The Chevy SS is one of the best examples of automotive forbidden fruit in 2015.
Automotive enthusiasts on the internet love to salivate over forbidden fruit. The dwindling numbers behind the traditional station wagon is great evidence of this. Many of these people will gladly tell you about all the positive virtues, but when it comes to actually putting the money where their mouths are, a lot of these loud voices conveniently disappear. As part of a media conference in New York State, I recently had the chance to test out what may be the ultimate Canadian forbidden fruit: the 2016 Chevrolet SS. This is a car that was never made available for sale in Canada.
The Chevrolet SS isn’t actually an American car. Those in the know will tell you that it hails from down under, in Australia. Introduced in the 2014 model year, it is based on the current-generation VF Holden Commodore. The Chevy SS makes its way across the Pacific with only a few modifications, to federalize it for American markets. This isn’t to say we’ve never seen this sort of vehicle before – the 2008-2009 Pontiac G8 that graced our market was a fantastic (yet underrated) vehicle that checked a lot of boxes for a lot of people. One of our writers has a V8-powered G8 GT of his own, and being in the same house as him means being able to compare the new Chevy SS with his lightly-modified G8 GT.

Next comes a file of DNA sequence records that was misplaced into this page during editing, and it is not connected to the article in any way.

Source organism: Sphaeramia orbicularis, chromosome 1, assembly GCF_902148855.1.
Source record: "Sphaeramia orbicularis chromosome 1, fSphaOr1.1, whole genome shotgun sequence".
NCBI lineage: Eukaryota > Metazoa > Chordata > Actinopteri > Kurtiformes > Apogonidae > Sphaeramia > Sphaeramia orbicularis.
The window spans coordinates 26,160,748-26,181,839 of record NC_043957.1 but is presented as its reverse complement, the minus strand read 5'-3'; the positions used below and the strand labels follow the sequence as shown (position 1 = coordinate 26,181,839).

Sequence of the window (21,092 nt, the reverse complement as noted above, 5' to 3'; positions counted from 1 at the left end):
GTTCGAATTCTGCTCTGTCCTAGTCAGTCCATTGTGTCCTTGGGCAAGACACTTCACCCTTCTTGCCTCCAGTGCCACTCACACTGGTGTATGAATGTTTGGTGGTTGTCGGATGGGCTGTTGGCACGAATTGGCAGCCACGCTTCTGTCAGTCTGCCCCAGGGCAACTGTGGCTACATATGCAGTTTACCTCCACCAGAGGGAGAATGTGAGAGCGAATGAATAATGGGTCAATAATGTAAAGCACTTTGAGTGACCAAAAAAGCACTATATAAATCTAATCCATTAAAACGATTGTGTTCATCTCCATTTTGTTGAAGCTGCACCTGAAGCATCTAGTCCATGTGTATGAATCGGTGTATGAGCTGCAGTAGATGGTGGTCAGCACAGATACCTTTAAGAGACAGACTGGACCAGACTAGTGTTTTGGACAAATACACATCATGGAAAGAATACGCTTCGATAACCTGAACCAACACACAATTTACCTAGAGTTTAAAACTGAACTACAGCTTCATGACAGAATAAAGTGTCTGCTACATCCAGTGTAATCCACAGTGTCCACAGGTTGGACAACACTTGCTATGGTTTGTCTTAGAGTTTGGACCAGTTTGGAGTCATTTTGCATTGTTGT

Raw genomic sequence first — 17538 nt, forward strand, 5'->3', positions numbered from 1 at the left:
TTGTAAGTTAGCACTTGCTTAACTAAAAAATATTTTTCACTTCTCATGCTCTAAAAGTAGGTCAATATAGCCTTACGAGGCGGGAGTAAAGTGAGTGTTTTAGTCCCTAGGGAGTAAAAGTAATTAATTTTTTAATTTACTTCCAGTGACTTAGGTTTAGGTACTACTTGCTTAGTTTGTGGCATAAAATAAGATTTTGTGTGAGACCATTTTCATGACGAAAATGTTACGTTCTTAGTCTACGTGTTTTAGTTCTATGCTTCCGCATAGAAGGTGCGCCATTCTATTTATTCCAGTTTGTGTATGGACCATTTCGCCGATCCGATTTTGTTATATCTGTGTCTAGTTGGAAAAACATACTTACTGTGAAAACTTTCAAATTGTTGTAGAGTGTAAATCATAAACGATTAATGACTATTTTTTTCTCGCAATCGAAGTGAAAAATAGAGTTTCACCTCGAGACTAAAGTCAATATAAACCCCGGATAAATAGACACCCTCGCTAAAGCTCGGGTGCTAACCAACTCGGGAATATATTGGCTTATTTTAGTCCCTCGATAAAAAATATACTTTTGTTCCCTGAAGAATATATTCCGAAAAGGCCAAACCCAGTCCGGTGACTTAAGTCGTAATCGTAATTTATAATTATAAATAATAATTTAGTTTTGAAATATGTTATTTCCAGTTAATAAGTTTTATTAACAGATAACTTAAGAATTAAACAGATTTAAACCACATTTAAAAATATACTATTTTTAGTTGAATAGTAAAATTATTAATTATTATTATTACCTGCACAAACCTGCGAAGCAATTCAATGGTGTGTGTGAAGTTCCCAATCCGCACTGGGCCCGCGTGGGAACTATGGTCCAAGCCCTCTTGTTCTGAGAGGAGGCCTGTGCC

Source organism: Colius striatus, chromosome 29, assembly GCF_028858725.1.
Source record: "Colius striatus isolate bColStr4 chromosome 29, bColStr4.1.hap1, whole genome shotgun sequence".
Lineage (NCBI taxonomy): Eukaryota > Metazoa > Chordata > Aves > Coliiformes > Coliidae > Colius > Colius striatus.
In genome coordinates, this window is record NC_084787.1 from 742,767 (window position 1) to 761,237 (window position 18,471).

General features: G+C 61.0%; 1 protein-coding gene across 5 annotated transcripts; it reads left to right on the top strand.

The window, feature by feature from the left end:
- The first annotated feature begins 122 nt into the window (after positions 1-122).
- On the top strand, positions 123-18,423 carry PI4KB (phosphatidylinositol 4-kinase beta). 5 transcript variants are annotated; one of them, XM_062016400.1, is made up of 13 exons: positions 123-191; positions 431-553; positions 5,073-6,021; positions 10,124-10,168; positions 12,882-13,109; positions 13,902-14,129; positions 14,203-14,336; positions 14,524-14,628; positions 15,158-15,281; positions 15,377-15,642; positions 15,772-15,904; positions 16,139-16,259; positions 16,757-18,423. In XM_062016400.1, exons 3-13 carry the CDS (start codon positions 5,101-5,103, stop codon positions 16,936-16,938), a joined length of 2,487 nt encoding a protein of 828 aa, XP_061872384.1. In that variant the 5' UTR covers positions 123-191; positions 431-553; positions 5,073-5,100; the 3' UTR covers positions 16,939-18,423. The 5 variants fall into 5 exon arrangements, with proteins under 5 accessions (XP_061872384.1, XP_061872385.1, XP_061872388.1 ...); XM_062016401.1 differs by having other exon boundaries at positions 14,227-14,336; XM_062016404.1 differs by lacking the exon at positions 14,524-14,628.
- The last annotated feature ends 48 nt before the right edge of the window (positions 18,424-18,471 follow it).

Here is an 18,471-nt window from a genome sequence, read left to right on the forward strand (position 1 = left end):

The Holden Commodore hasn’t changed very much from its time spent being the Pontiac flagship. The tall greenhouse and soft curves remain, with a very pronounced rear-drive architecture – the front wheels are pushed right to the front corners. I especially like the aggressive fender flares, carried over from the G8. The tall greenhouse ensures lots of headroom for front, as well as rear occupants. Rear legroom in particular is a strong suit for the SS.